- React Native is the hot topic these days for building mobile apps.
- Learning ES6 makes it much easier to write React and React Native code.
- The main things you should have learnt after completing the tutorial are Lifecycle of a React Component and what are props and state – – React Native uses Flexbox layout style to render views in a much easier and responsive way.
- Since an important function in mobile app is how to navigate between screens, it is important to know how it’s done in React Native.
- As of this writing, RN recommends to use libraries like ReactNavigation and React Native Navigation to use same code for both Android and iOS.
Here is a small guide for Android/iOS developers on how to learn React Native.
Continue reading “How to learn React Native”
I’ll be taking you through React Navigation. Navigation has to do with the nav bars, tab bars and side menu drawers in your mobile application.
At the end of the tutorial, you should have a pretty…
Continue reading “Understanding Navigation In React Native”
- If you don’t, you could end up with a very big wizard step wrapper component that handles the sanitizing, validation, and transformation of user input from all the steps in one place, and that will be hard to maintain.Since each step is responsible for it’s own data, it should have some type of validation and handle any transformation of user input into an appropriate data structure.
- This also means that each form will have it’s own button that will move the currentStep forward or backwards.The basic wizard component outlined earlier will have to loose those Prev/Next buttons since the _next and _prev functions will be passed in as props.And a step will look like this:Note how this example is also missing a Prev button and _prev.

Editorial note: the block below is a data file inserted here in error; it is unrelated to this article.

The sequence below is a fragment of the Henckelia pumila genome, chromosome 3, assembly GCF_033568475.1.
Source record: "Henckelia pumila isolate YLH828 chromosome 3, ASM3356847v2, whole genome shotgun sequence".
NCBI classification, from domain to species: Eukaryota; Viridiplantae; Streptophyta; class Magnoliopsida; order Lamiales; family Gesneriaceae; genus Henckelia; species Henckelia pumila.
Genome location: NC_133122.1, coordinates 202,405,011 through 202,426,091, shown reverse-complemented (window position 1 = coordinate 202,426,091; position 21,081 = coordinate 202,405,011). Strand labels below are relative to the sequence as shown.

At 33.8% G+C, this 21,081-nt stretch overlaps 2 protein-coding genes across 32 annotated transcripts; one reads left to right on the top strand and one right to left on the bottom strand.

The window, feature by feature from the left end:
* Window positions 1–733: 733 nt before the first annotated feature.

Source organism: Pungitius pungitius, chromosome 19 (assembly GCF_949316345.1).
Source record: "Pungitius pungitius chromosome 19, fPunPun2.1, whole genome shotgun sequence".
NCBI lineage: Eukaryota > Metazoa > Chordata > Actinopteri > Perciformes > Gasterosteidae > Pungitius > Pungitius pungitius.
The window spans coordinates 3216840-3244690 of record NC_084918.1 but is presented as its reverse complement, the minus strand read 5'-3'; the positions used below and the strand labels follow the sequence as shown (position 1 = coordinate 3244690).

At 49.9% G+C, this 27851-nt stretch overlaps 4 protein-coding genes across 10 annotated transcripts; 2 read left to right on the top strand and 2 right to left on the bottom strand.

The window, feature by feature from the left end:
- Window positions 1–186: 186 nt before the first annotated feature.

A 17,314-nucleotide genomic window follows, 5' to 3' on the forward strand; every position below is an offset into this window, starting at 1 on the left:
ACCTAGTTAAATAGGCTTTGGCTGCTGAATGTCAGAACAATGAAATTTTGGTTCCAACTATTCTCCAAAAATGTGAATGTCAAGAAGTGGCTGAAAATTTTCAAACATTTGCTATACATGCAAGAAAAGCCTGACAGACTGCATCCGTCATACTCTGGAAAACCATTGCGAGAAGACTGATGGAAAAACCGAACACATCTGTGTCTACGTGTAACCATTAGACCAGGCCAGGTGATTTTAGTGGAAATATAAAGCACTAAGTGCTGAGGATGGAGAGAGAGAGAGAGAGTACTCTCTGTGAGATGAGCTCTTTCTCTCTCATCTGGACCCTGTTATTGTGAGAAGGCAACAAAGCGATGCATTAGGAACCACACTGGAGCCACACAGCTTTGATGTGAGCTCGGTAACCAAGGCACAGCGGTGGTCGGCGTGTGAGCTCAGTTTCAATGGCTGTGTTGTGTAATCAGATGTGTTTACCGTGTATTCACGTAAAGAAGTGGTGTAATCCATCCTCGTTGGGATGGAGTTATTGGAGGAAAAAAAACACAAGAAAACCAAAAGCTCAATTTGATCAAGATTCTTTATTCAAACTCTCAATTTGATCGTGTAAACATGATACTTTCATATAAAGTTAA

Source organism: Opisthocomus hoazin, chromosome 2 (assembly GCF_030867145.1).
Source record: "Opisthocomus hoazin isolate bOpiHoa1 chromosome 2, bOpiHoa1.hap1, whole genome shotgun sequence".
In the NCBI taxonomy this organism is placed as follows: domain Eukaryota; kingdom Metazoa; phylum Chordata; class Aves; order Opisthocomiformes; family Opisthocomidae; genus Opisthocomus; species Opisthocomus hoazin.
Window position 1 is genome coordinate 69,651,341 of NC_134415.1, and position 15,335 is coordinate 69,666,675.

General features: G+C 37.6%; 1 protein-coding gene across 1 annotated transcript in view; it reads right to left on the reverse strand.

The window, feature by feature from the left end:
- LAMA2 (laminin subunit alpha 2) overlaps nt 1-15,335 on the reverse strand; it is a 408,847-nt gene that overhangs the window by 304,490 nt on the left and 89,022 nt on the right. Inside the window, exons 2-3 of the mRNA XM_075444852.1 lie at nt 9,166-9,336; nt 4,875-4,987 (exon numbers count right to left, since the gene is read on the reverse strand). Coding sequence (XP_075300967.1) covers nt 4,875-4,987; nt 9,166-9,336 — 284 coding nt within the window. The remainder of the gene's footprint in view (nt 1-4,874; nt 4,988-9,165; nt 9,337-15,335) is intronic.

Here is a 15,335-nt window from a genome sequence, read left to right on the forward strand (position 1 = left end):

- If this example did have that button, the _prev function would mirror the _next function.Linkable Steps with location.hashIn some cases, it’s good to have the wizard steps be linkable (i.e. It’s pretty easy to handle this hash based navigation using vanilla JS:State Machines are CoolTying this all together is the state machine that manages the current step.If you’re working on a wizard that only has one possible set of screens — meaning that the choices the user makes don’t affect what screens are shown — the state machine outlined in the examples should work fine.The path that a user follows to complete a wizard is made up of a series of wizard steps.
- When the required wizard steps change based on information the user has input (for example, signing up for a business account vs. a personal account), that’s when it’s necessary to use a more robust state machine to manage the user’s path.
- Having a place where the available steps are checked also makes it easier to do validations on past data and re-surface required or skipped steps.A contrived example of a complicated wizard that can be easily handled with a robust state machineState machines are a huge topic for another post.
The wizard is a tried and true design interaction pattern. It’s great for on-boarding new users or inputting information tied to some type of decision tree. Under the hood, a wizard nothing more than…
Continue reading “Writing a Wizard in React – Lee Gillentine – Medium”